Most regulators were established via laws passed by the Parliament. Through such laws, their purposes, functions and enabling powers were defined. Let's take a pause here and reflect the essence of being established through an act of Parliament.
Parliament is where the representatives of the people meet to debate and enact laws. Once passed, these laws would be binding on all Malaysians. In theory, all laws must be created on the premise that they would bring greater good to our society. Not everyone would win, some might lose if their conducts are against public interests. For example, a person who committed an act of corruption, if convicted based on the provisions of the anti-corruption laws, could be sent to prison.
Hence, all regulators should not lose sight of the reasons why they were established, to bring benefits to the people and to prevent those who conduct themselves in ways which are detrimental to the interests of the society from causing further harm. Some regulators have another dimension to their purpose of establishment, to develop and grow certain economic sectors which in turn would provide opportunities to Malaysians to participate and enjoy the prosperity of this nation.
This is the reason in formulating new laws and regulations, the regulatory objectives must be determined clearly and should be within the regulatory mandates of regulators. As discussed in previous postings, once these objectives are set, they ways to get the outcomes should be as such that it does not be more burdensome than necessary.
In practice, there could be challenges which regulators have to face in pursuing their regulatory mandates.
As laws are passed by politicians, they are open to lobbying by interest groups which have their selfish interests to pursue. While this could be a fair game in a democratic process, we do not want situations where decisions are made not on fair regulatory principles where the centre is the people but based on who could shout the loudest. This will turn our regulatory processes to something which are practised in primary schools.
One other challenges is when regulators forgot their own raison d'être. As a regulator matures into an institution, sometimes institutional interests could also be the cause of conflict. While institutionalising regulatory authorities is important so that they could be pillars which our society could rely on, they should never be allowed to override public interests. I am sure we do not want the tail to whack the dog.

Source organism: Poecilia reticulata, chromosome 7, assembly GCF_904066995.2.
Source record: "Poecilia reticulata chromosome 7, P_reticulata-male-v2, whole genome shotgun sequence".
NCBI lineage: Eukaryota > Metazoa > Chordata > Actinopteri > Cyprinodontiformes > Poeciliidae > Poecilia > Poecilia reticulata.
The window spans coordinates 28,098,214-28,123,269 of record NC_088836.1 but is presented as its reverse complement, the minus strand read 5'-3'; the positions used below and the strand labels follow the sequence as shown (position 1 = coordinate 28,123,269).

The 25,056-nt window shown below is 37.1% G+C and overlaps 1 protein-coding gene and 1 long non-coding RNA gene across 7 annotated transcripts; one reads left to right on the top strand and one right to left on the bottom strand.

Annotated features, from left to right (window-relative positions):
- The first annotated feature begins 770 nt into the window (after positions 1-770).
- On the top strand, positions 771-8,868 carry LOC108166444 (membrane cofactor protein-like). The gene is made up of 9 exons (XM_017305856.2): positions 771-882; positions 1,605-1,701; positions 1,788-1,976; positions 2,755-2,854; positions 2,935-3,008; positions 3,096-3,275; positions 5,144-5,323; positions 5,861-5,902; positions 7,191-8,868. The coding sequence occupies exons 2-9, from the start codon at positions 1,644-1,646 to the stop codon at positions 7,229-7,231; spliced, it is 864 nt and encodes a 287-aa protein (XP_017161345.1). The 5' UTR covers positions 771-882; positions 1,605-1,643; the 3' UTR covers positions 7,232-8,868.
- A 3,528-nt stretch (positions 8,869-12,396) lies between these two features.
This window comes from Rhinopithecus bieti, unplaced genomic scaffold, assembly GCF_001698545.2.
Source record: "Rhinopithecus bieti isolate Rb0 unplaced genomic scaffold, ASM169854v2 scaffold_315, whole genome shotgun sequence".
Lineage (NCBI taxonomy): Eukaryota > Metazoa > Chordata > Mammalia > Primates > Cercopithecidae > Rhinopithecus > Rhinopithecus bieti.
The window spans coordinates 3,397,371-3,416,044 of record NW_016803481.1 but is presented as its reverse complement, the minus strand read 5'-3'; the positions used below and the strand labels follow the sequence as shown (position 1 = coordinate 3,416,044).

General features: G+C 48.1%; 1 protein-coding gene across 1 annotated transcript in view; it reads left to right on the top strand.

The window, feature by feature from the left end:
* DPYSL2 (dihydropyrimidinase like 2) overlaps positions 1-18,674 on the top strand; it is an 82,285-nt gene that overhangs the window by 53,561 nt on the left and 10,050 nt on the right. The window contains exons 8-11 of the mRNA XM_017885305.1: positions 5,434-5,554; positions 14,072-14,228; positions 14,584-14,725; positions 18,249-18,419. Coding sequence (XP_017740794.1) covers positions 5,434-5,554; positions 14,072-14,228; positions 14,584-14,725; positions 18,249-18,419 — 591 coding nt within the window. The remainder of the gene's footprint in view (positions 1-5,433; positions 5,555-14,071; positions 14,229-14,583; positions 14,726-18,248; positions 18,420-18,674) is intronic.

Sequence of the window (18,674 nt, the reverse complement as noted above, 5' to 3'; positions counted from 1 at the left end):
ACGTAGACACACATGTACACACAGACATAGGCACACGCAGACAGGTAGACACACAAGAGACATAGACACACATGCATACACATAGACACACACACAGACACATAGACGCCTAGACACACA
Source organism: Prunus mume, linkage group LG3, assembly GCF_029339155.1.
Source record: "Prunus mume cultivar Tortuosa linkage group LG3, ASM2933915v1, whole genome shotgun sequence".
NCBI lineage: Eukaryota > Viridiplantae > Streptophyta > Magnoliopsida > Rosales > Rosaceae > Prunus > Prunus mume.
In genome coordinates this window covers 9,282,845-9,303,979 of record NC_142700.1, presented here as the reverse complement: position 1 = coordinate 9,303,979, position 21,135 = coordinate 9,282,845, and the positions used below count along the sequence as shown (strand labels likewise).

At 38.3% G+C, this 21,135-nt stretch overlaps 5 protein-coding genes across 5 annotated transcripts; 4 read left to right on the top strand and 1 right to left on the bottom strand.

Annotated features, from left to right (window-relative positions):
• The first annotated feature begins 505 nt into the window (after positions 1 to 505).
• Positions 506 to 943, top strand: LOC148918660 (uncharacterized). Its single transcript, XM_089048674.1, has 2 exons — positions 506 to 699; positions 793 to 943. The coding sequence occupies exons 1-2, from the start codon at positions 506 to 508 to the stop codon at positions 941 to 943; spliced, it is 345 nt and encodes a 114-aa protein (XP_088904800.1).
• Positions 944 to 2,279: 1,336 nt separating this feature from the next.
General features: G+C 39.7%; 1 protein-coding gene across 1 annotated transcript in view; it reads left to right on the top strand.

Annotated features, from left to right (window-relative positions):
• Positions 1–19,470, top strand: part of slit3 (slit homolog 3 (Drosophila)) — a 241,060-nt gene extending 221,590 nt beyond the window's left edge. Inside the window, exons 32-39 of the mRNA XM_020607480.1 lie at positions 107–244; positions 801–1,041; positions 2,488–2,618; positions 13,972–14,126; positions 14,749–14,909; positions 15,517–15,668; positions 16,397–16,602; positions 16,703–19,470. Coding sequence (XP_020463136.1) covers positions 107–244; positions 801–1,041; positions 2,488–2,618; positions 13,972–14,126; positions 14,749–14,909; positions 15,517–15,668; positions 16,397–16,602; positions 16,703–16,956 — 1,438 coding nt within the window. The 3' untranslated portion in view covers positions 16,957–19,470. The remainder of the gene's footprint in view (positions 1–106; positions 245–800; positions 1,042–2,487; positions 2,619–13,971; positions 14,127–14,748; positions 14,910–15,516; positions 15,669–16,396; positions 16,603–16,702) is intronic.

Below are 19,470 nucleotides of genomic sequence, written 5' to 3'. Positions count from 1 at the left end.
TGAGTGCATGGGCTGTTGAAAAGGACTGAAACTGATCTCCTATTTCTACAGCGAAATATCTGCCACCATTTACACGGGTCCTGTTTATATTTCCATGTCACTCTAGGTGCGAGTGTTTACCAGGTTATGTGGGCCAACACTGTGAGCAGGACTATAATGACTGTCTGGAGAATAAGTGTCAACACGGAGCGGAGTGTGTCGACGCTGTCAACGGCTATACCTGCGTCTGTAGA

In staying the cause, regulators need to bring people with competencies and conscience who are technically competent in areas which they are responsible for and would never waive from protecting public interests notwithstanding pressures exerted upon them from within and without. Do we have such people nowadays?
To compliment the human component, regulators should also establish regulatory principles, processes and organisational structures which would preserve their regulatory mandates. These processes and checks and balances would allow them to deal with pressures and lobbies. This does not mean that they are closing their ears from the views of their stakeholders but would provide counterbalance for any unfair pressures, especially from politicians who may not place public interests as the basis of their views.
Transparency would also help regulators to do their work. If the society is aware of what are the intention of regulators, opposing views and the principles on which decisions would be made, it would be rather challenging for those who are not bothered about public interests to pursue their agenda. The public has their role to play is they want Malaysia to be a country which provides fair opportunities to those who want to work hard. They cannot just be demanding fair treatment but do not want to be involved in issues which are handled by regulators.
This article concludes a series of postings on regulatory principles, issues and challenges which are faced by regulators. I trust the views shared here would provide some insights on regulatory business and why we, the Joe public, should be concern with how our regulatory agencies are playing their roles in making Malaysia a great country for every citizen to benefit from its prosperity.